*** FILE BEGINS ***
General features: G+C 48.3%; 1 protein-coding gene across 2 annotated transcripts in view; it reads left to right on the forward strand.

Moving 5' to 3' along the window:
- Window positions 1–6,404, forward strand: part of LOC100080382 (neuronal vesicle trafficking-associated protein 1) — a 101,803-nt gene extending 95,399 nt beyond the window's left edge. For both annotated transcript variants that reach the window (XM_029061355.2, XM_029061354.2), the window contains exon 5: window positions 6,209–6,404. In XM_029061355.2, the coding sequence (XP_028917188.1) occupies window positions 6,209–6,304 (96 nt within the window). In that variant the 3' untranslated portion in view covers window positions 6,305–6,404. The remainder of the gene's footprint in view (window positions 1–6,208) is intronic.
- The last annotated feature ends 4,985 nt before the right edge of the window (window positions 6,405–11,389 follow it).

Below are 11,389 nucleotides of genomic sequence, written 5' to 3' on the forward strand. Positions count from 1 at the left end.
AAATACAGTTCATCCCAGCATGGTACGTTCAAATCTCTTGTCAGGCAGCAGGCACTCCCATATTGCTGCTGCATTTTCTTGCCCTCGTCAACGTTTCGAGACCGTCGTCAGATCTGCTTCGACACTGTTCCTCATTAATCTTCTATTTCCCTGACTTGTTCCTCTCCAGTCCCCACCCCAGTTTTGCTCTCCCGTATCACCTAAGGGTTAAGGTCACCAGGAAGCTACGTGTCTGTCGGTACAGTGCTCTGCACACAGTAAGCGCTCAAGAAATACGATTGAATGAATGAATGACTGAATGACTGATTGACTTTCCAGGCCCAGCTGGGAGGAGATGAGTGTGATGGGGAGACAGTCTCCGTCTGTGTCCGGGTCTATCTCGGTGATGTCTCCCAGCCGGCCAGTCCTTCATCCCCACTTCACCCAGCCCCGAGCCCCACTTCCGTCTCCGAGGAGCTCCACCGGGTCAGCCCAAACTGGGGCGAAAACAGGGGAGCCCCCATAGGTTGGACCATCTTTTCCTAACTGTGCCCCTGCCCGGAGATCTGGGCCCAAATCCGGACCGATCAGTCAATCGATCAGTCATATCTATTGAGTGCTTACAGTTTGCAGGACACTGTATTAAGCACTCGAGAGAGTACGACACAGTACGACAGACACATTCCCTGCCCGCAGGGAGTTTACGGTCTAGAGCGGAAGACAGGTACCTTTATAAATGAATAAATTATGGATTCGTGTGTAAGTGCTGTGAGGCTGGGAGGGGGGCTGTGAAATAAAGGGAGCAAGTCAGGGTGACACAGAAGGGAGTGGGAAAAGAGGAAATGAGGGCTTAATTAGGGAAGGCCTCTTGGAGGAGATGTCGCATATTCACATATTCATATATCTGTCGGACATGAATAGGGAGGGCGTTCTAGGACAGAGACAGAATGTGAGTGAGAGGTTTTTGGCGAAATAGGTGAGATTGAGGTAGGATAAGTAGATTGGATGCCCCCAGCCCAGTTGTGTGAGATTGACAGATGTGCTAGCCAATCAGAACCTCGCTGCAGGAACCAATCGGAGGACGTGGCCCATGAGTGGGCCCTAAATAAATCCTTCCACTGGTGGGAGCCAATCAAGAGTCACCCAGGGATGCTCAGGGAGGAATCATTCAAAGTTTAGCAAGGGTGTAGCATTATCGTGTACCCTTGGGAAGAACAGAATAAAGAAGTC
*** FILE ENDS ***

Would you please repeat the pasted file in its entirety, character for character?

General features: G+C 48.3%; 1 protein-coding gene across 2 annotated transcripts in view; it reads left to right on the forward strand.

Moving 5' to 3' along the window:
- Window positions 1–6,404, forward strand: part of LOC100080382 (neuronal vesicle trafficking-associated protein 1) — a 101,803-nt gene extending 95,399 nt beyond the window's left edge. For both annotated transcript variants that reach the window (XM_029061355.2, XM_029061354.2), the window contains exon 5: window positions 6,209–6,404. In XM_029061355.2, the coding sequence (XP_028917188.1) occupies window positions 6,209–6,304 (96 nt within the window). In that variant the 3' untranslated portion in view covers window positions 6,305–6,404. The remainder of the gene's footprint in view (window positions 1–6,208) is intronic.
- The last annotated feature ends 4,985 nt before the right edge of the window (window positions 6,405–11,389 follow it).

Below are 11,389 nucleotides of genomic sequence, written 5' to 3' on the forward strand. Positions count from 1 at the left end.
AAATACAGTTCATCCCAGCATGGTACGTTCAAATCTCTTGTCAGGCAGCAGGCACTCCCATATTGCTGCTGCATTTTCTTGCCCTCGTCAACGTTTCGAGACCGTCGTCAGATCTGCTTCGACACTGTTCCTCATTAATCTTCTATTTCCCTGACTTGTTCCTCTCCAGTCCCCACCCCAGTTTTGCTCTCCCGTATCACCTAAGGGTTAAGGTCACCAGGAAGCTACGTGTCTGTCGGTACAGTGCTCTGCACACAGTAAGCGCTCAAGAAATACGATTGAATGAATGAATGACTGAATGACTGATTGACTTTCCAGGCCCAGCTGGGAGGAGATGAGTGTGATGGGGAGACAGTCTCCGTCTGTGTCCGGGTCTATCTCGGTGATGTCTCCCAGCCGGCCAGTCCTTCATCCCCACTTCACCCAGCCCCGAGCCCCACTTCCGTCTCCGAGGAGCTCCACCGGGTCAGCCCAAACTGGGGCGAAAACAGGGGAGCCCCCATAGGTTGGACCATCTTTTCCTAACTGTGCCCCTGCCCGGAGATCTGGGCCCAAATCCGGACCGATCAGTCAATCGATCAGTCATATCTATTGAGTGCTTACAGTTTGCAGGACACTGTATTAAGCACTCGAGAGAGTACGACACAGTACGACAGACACATTCCCTGCCCGCAGGGAGTTTACGGTCTAGAGCGGAAGACAGGTACCTTTATAAATGAATAAATTATGGATTCGTGTGTAAGTGCTGTGAGGCTGGGAGGGGGGCTGTGAAATAAAGGGAGCAAGTCAGGGTGACACAGAAGGGAGTGGGAAAAGAGGAAATGAGGGCTTAATTAGGGAAGGCCTCTTGGAGGAGATGTCGCATATTCACATATTCATATATCTGTCGGACATGAATAGGGAGGGCGTTCTAGGACAGAGACAGAATGTGAGTGAGAGGTTTTTGGCGAAATAGGTGAGATTGAGGTAGGATAAGTAGATTGGATGCCCCCAGCCCAGTTGTGTGAGATTGACAGATGTGCTAGCCAATCAGAACCTCGCTGCAGGAACCAATCGGAGGACGTGGCCCATGAGTGGGCCCTAAATAAATCCTTCCACTGGTGGGAGCCAATCAAGAGTCACCCAGGGATGCTCAGGGAGGAATCATTCAAAGTTTAGCAAGGGTGTAGCATTATCGTGTACCCTTGGGAAGAACAGAATAAAGAAGTC